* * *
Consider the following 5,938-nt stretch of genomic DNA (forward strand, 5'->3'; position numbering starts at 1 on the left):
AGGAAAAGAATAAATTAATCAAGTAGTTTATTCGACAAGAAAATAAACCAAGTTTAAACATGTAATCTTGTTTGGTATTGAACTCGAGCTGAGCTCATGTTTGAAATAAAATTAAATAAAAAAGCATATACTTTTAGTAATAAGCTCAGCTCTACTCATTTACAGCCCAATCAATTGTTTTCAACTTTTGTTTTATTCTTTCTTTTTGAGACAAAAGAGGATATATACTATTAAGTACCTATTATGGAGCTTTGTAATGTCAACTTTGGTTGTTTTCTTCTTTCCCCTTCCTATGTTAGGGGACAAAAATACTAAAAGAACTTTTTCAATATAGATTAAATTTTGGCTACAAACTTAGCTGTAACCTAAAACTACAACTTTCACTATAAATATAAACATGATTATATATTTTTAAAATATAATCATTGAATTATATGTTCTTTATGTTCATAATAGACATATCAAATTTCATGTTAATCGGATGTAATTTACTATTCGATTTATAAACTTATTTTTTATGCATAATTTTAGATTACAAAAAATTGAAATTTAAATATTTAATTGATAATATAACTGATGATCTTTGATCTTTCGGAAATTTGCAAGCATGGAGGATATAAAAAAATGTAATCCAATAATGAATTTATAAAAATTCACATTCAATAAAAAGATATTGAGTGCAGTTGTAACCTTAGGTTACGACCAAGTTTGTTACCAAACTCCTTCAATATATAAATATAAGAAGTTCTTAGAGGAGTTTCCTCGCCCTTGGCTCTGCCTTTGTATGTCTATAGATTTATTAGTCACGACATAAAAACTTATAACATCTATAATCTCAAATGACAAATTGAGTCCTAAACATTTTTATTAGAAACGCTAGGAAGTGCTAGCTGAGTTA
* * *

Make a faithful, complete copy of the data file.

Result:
Consider the following 5,938-nt stretch of genomic DNA (forward strand, 5'->3'; position numbering starts at 1 on the left):
AGGAAAAGAATAAATTAATCAAGTAGTTTATTCGACAAGAAAATAAACCAAGTTTAAACATGTAATCTTGTTTGGTATTGAACTCGAGCTGAGCTCATGTTTGAAATAAAATTAAATAAAAAAGCATATACTTTTAGTAATAAGCTCAGCTCTACTCATTTACAGCCCAATCAATTGTTTTCAACTTTTGTTTTATTCTTTCTTTTTGAGACAAAAGAGGATATATACTATTAAGTACCTATTATGGAGCTTTGTAATGTCAACTTTGGTTGTTTTCTTCTTTCCCCTTCCTATGTTAGGGGACAAAAATACTAAAAGAACTTTTTCAATATAGATTAAATTTTGGCTACAAACTTAGCTGTAACCTAAAACTACAACTTTCACTATAAATATAAACATGATTATATATTTTTAAAATATAATCATTGAATTATATGTTCTTTATGTTCATAATAGACATATCAAATTTCATGTTAATCGGATGTAATTTACTATTCGATTTATAAACTTATTTTTTATGCATAATTTTAGATTACAAAAAATTGAAATTTAAATATTTAATTGATAATATAACTGATGATCTTTGATCTTTCGGAAATTTGCAAGCATGGAGGATATAAAAAAATGTAATCCAATAATGAATTTATAAAAATTCACATTCAATAAAAAGATATTGAGTGCAGTTGTAACCTTAGGTTACGACCAAGTTTGTTACCAAACTCCTTCAATATATAAATATAAGAAGTTCTTAGAGGAGTTTCCTCGCCCTTGGCTCTGCCTTTGTATGTCTATAGATTTATTAGTCACGACATAAAAACTTATAACATCTATAATCTCAAATGACAAATTGAGTCCTAAACATTTTTATTAGAAACGCTAGGAAGTGCTAGCTGAGTTA